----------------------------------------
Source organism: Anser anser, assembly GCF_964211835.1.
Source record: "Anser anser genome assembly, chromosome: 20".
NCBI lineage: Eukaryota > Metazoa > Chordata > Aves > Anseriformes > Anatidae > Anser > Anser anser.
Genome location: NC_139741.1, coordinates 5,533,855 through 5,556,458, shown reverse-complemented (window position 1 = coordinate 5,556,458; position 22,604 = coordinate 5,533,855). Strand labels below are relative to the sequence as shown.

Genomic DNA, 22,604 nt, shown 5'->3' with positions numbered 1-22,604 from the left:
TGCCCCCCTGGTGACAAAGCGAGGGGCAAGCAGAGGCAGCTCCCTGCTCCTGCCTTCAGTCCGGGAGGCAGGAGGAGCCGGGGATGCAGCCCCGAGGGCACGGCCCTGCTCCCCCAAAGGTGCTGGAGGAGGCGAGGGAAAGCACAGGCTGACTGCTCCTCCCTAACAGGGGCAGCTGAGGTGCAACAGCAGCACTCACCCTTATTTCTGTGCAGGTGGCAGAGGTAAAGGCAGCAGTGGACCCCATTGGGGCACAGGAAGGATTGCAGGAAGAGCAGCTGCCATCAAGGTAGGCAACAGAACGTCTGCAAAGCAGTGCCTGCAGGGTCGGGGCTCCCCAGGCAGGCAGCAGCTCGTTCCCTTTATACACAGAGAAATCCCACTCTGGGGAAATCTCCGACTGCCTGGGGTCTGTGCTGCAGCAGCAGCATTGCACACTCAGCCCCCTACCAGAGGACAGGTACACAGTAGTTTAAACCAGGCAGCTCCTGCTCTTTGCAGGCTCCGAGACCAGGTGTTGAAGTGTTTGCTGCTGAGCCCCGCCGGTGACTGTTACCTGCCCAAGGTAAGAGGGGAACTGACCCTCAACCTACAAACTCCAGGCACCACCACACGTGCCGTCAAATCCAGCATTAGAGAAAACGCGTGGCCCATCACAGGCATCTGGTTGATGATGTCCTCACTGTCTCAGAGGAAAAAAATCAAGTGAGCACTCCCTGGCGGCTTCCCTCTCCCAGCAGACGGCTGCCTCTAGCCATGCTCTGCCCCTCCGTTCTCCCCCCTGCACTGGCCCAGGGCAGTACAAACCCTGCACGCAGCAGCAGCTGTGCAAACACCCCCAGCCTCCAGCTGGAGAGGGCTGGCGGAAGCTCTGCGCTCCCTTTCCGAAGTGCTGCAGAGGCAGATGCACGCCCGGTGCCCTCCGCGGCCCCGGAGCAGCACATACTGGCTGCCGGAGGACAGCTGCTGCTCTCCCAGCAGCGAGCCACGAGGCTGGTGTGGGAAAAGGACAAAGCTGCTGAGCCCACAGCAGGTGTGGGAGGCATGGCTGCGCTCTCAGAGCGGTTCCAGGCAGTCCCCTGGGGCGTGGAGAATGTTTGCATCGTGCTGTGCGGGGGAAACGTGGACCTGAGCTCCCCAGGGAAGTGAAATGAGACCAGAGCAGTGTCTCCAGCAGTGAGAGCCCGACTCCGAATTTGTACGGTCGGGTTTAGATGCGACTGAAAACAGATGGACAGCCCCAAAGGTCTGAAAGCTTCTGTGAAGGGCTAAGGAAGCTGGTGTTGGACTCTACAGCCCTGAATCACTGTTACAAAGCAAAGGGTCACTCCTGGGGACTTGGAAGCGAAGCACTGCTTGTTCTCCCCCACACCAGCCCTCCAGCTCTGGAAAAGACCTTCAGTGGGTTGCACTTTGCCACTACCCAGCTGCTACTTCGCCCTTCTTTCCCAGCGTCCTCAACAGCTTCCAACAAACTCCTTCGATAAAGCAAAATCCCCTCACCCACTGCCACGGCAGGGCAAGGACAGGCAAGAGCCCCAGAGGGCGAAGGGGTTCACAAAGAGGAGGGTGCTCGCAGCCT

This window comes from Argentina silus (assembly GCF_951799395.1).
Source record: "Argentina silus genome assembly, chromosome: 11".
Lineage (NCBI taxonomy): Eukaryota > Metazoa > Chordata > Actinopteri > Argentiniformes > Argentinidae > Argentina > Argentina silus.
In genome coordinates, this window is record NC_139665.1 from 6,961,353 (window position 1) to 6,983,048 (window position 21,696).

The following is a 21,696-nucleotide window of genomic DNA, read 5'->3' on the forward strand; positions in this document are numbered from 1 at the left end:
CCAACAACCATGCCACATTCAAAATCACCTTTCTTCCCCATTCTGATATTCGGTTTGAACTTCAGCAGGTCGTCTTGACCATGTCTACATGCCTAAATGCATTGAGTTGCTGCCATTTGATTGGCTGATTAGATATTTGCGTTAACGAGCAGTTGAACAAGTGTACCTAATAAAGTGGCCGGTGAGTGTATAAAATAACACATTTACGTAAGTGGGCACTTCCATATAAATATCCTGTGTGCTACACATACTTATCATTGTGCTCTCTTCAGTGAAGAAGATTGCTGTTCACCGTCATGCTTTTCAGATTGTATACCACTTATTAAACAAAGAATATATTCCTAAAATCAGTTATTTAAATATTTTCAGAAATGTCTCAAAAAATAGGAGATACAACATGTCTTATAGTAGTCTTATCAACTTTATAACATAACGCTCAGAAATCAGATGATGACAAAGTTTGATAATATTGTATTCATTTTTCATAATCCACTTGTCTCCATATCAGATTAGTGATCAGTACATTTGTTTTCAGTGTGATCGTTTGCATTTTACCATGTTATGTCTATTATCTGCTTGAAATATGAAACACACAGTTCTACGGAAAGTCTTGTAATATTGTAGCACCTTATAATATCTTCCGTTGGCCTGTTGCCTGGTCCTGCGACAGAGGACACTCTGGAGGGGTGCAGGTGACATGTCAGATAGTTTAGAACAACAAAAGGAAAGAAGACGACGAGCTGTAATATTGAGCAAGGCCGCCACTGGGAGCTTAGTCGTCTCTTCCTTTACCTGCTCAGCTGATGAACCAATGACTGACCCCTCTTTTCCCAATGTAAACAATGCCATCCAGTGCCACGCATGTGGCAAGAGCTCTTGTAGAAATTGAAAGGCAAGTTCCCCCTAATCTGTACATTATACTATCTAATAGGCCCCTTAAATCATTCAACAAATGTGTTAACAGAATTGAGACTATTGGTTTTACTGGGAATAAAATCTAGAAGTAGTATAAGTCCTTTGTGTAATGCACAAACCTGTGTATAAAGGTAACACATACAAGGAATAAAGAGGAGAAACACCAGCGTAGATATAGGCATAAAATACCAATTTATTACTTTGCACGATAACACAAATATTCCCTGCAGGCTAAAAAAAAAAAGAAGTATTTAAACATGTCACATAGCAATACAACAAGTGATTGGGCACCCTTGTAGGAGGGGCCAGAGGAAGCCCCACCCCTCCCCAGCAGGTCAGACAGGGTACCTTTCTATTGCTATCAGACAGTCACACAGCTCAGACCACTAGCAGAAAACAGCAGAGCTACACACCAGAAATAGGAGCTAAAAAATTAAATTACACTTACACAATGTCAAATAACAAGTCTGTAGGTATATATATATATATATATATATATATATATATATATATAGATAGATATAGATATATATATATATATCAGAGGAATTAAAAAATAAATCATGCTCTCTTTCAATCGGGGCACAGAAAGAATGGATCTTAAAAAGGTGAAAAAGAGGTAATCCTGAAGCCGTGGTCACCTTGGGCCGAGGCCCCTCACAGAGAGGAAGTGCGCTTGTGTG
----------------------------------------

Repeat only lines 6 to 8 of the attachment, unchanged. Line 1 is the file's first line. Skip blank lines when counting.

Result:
TGCCCCCCTGGTGACAAAGCGAGGGGCAAGCAGAGGCAGCTCCCTGCTCCTGCCTTCAGTCCGGGAGGCAGGAGGAGCCGGGGATGCAGCCCCGAGGGCACGGCCCTGCTCCCCCAAAGGTGCTGGAGGAGGCGAGGGAAAGCACAGGCTGACTGCTCCTCCCTAACAGGGGCAGCTGAGGTGCAACAGCAGCACTCACCCTTATTTCTGTGCAGGTGGCAGAGGTAAAGGCAGCAGTGGACCCCATTGGGGCACAGGAAGGATTGCAGGAAGAGCAGCTGCCATCAAGGTAGGCAACAGAACGTCTGCAAAGCAGTGCCTGCAGGGTCGGGGCTCCCCAGGCAGGCAGCAGCTCGTTCCCTTTATACACAGAGAAATCCCACTCTGGGGAAATCTCCGACTGCCTGGGGTCTGTGCTGCAGCAGCAGCATTGCACACTCAGCCCCCTACCAGAGGACAGGTACACAGTAGTTTAAACCAGGCAGCTCCTGCTCTTTGCAGGCTCCGAGACCAGGTGTTGAAGTGTTTGCTGCTGAGCCCCGCCGGTGACTGTTACCTGCCCAAGGTAAGAGGGGAACTGACCCTCAACCTACAAACTCCAGGCACCACCACACGTGCCGTCAAATCCAGCATTAGAGAAAACGCGTGGCCCATCACAGGCATCTGGTTGATGATGTCCTCACTGTCTCAGAGGAAAAAAATCAAGTGAGCACTCCCTGGCGGCTTCCCTCTCCCAGCAGACGGCTGCCTCTAGCCATGCTCTGCCCCTCCGTTCTCCCCCCTGCACTGGCCCAGGGCAGTACAAACCCTGCACGCAGCAGCAGCTGTGCAAACACCCCCAGCCTCCAGCTGGAGAGGGCTGGCGGAAGCTCTGCGCTCCCTTTCCGAAGTGCTGCAGAGGCAGATGCACGCCCGGTGCCCTCCGCGGCCCCGGAGCAGCACATACTGGCTGCCGGAGGACAGCTGCTGCTCTCCCAGCAGCGAGCCACGAGGCTGGTGTGGGAAAAGGACAAAGCTGCTGAGCCCACAGCAGGTGTGGGAGGCATGGCTGCGCTCTCAGAGCGGTTCCAGGCAGTCCCCTGGGGCGTGGAGAATGTTTGCATCGTGCTGTGCGGGGGAAACGTGGACCTGAGCTCCCCAGGGAAGTGAAATGAGACCAGAGCAGTGTCTCCAGCAGTGAGAGCCCGACTCCGAATTTGTACGGTCGGGTTTAGATGCGACTGAAAACAGATGGACAGCCCCAAAGGTCTGAAAGCTTCTGTGAAGGGCTAAGGAAGCTGGTGTTGGACTCTACAGCCCTGAATCACTGTTACAAAGCAAAGGGTCACTCCTGGGGACTTGGAAGCGAAGCACTGCTTGTTCTCCCCCACACCAGCCCTCCAGCTCTGGAAAAGACCTTCAGTGGGTTGCACTTTGCCACTACCCAGCTGCTACTTCGCCCTTCTTTCCCAGCGTCCTCAACAGCTTCCAACAAACTCCTTCGATAAAGCAAAATCCCCTCACCCACTGCCACGGCAGGGCAAGGACAGGCAAGAGCCCCAGAGGGCGAAGGGGTTCACAAAGAGGAGGGTGCTCGCAGCCT

This window comes from Argentina silus (assembly GCF_951799395.1).
Source record: "Argentina silus genome assembly, chromosome: 11".